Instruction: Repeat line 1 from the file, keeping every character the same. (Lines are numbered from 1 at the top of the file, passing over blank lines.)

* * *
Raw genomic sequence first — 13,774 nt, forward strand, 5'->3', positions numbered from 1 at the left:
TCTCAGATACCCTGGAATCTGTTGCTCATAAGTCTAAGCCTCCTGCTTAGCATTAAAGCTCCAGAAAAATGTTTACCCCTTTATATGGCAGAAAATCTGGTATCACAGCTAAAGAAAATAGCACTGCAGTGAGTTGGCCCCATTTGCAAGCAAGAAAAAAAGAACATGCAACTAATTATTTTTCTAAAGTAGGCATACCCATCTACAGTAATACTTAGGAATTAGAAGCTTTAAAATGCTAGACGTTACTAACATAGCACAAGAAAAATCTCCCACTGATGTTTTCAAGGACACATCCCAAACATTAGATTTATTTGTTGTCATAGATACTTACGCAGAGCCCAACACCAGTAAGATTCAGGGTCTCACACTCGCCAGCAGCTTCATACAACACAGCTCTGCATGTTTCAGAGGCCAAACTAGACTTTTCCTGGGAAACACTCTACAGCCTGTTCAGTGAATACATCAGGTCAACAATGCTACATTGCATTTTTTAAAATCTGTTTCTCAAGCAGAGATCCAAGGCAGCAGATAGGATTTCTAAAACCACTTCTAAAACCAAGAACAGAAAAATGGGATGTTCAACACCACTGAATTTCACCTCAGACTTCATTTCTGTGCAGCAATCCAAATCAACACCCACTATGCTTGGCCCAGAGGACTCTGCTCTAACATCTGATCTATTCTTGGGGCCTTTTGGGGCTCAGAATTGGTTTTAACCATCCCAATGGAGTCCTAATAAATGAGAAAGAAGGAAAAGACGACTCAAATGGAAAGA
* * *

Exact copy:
Raw genomic sequence first — 13,774 nt, forward strand, 5'->3', positions numbered from 1 at the left: